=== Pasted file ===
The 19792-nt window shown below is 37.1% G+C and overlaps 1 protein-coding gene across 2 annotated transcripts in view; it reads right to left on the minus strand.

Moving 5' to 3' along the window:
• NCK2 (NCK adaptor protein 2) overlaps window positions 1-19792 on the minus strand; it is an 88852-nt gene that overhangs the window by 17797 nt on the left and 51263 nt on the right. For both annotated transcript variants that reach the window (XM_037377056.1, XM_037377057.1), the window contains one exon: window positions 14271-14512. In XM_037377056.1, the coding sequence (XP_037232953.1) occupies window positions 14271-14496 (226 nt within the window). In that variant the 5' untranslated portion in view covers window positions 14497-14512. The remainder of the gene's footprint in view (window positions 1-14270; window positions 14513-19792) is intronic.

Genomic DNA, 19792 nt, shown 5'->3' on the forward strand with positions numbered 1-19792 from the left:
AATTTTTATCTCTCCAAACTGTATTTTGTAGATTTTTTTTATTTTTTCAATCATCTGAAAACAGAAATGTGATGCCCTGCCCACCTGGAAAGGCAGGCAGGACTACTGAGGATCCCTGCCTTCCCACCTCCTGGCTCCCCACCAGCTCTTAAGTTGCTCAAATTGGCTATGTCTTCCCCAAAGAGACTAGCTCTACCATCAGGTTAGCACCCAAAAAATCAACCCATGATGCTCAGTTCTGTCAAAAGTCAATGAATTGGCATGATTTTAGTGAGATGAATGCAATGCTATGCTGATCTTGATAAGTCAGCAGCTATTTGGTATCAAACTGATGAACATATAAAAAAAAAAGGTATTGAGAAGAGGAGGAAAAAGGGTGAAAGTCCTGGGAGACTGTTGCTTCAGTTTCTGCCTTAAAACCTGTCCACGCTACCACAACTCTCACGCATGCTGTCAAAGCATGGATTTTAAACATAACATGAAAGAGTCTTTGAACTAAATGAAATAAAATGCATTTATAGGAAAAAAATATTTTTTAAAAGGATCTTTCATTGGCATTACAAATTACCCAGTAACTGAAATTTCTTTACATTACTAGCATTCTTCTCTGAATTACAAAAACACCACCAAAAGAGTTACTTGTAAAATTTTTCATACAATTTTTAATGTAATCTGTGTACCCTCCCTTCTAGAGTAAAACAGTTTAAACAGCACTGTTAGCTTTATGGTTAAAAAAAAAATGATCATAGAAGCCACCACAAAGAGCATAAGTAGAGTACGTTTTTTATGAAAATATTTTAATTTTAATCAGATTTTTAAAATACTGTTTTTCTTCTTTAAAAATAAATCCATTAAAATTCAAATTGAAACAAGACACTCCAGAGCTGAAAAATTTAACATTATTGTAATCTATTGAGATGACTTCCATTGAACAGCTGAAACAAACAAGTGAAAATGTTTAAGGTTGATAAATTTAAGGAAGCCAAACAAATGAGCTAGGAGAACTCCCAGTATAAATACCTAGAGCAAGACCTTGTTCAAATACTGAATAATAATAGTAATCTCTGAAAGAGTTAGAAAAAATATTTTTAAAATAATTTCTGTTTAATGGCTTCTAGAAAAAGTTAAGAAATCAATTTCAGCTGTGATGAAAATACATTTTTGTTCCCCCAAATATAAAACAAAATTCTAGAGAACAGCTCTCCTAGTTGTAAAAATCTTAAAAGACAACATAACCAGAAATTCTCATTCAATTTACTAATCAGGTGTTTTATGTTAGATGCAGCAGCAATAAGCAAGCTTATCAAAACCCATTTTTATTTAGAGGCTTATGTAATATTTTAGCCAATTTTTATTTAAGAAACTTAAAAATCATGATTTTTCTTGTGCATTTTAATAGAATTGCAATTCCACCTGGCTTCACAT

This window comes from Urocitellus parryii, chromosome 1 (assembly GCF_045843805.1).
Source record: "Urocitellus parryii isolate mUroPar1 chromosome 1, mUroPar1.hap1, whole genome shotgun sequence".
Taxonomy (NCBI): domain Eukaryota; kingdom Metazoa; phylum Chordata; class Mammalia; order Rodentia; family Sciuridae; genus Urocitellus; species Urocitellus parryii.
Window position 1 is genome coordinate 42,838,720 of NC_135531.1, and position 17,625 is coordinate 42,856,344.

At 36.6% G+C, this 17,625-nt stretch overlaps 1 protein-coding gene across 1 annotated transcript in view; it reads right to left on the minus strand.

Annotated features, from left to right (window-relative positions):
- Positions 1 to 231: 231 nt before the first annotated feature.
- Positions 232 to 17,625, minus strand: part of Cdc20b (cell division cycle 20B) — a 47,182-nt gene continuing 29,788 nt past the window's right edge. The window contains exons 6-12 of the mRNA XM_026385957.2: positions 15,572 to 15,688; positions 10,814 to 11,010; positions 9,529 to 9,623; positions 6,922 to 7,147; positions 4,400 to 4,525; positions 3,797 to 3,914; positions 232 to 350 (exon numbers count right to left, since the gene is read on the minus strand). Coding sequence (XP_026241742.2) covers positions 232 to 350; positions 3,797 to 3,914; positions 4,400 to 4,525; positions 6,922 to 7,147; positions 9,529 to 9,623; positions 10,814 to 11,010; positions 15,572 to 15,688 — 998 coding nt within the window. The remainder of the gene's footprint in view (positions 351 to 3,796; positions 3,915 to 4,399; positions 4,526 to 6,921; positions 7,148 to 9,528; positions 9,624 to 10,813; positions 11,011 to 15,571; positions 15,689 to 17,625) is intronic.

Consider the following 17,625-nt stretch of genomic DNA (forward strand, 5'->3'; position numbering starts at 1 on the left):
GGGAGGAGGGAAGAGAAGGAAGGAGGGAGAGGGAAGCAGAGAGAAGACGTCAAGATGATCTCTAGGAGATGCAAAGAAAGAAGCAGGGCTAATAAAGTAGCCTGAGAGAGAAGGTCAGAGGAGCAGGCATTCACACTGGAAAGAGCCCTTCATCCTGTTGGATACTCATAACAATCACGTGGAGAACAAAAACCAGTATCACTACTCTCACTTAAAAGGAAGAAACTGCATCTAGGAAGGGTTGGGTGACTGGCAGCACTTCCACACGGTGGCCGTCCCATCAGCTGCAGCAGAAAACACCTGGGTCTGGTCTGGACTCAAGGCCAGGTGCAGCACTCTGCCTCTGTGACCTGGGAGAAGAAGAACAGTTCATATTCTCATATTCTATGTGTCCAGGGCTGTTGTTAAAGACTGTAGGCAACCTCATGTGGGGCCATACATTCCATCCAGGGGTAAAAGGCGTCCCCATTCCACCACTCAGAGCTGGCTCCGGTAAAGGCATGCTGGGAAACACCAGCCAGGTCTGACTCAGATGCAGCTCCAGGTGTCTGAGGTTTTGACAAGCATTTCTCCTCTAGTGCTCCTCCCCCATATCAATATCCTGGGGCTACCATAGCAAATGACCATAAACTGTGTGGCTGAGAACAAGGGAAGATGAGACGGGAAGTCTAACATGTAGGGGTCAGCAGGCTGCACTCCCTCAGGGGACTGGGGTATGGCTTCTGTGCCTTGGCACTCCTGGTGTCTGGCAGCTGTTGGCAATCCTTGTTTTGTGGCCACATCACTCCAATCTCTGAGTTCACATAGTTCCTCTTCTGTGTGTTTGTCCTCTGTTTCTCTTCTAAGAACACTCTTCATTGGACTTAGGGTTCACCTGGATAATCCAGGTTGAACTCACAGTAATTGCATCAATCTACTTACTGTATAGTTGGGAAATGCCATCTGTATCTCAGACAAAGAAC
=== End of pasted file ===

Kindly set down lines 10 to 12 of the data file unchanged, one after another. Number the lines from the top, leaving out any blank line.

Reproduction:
At 36.6% G+C, this 17,625-nt stretch overlaps 1 protein-coding gene across 1 annotated transcript in view; it reads right to left on the minus strand.

Annotated features, from left to right (window-relative positions):
- Positions 1 to 231: 231 nt before the first annotated feature.